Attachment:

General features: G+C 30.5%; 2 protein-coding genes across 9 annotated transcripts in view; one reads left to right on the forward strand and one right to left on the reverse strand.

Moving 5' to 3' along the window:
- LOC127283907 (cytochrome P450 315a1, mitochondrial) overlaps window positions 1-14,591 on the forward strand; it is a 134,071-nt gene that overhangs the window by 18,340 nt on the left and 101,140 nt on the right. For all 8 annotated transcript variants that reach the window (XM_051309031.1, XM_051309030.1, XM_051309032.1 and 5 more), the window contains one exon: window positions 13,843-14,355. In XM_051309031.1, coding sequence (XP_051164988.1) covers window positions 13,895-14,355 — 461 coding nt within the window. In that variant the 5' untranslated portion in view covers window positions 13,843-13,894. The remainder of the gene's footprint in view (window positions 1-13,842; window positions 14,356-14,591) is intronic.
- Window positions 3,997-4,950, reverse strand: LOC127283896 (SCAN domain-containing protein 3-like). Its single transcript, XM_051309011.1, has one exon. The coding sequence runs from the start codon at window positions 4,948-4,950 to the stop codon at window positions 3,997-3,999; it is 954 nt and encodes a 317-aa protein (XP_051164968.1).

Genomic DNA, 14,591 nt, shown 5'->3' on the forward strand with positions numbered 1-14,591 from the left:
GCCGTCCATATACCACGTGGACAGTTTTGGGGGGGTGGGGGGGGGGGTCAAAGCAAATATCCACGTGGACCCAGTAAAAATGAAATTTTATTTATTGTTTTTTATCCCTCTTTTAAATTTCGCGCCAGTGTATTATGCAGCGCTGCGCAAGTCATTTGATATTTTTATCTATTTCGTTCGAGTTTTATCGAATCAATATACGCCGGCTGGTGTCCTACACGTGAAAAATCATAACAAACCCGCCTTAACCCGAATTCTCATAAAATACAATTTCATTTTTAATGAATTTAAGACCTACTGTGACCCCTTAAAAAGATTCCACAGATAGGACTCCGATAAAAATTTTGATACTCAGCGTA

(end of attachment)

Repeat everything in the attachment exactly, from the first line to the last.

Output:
General features: G+C 30.5%; 2 protein-coding genes across 9 annotated transcripts in view; one reads left to right on the forward strand and one right to left on the reverse strand.

Moving 5' to 3' along the window:
- LOC127283907 (cytochrome P450 315a1, mitochondrial) overlaps window positions 1-14,591 on the forward strand; it is a 134,071-nt gene that overhangs the window by 18,340 nt on the left and 101,140 nt on the right. For all 8 annotated transcript variants that reach the window (XM_051309031.1, XM_051309030.1, XM_051309032.1 and 5 more), the window contains one exon: window positions 13,843-14,355. In XM_051309031.1, coding sequence (XP_051164988.1) covers window positions 13,895-14,355 — 461 coding nt within the window. In that variant the 5' untranslated portion in view covers window positions 13,843-13,894. The remainder of the gene's footprint in view (window positions 1-13,842; window positions 14,356-14,591) is intronic.
- Window positions 3,997-4,950, reverse strand: LOC127283896 (SCAN domain-containing protein 3-like). Its single transcript, XM_051309011.1, has one exon. The coding sequence runs from the start codon at window positions 4,948-4,950 to the stop codon at window positions 3,997-3,999; it is 954 nt and encodes a 317-aa protein (XP_051164968.1).

Genomic DNA, 14,591 nt, shown 5'->3' on the forward strand with positions numbered 1-14,591 from the left:
GCCGTCCATATACCACGTGGACAGTTTTGGGGGGGTGGGGGGGGGGGTCAAAGCAAATATCCACGTGGACCCAGTAAAAATGAAATTTTATTTATTGTTTTTTATCCCTCTTTTAAATTTCGCGCCAGTGTATTATGCAGCGCTGCGCAAGTCATTTGATATTTTTATCTATTTCGTTCGAGTTTTATCGAATCAATATACGCCGGCTGGTGTCCTACACGTGAAAAATCATAACAAACCCGCCTTAACCCGAATTCTCATAAAATACAATTTCATTTTTAATGAATTTAAGACCTACTGTGACCCCTTAAAAAGATTCCACAGATAGGACTCCGATAAAAATTTTGATACTCAGCGTA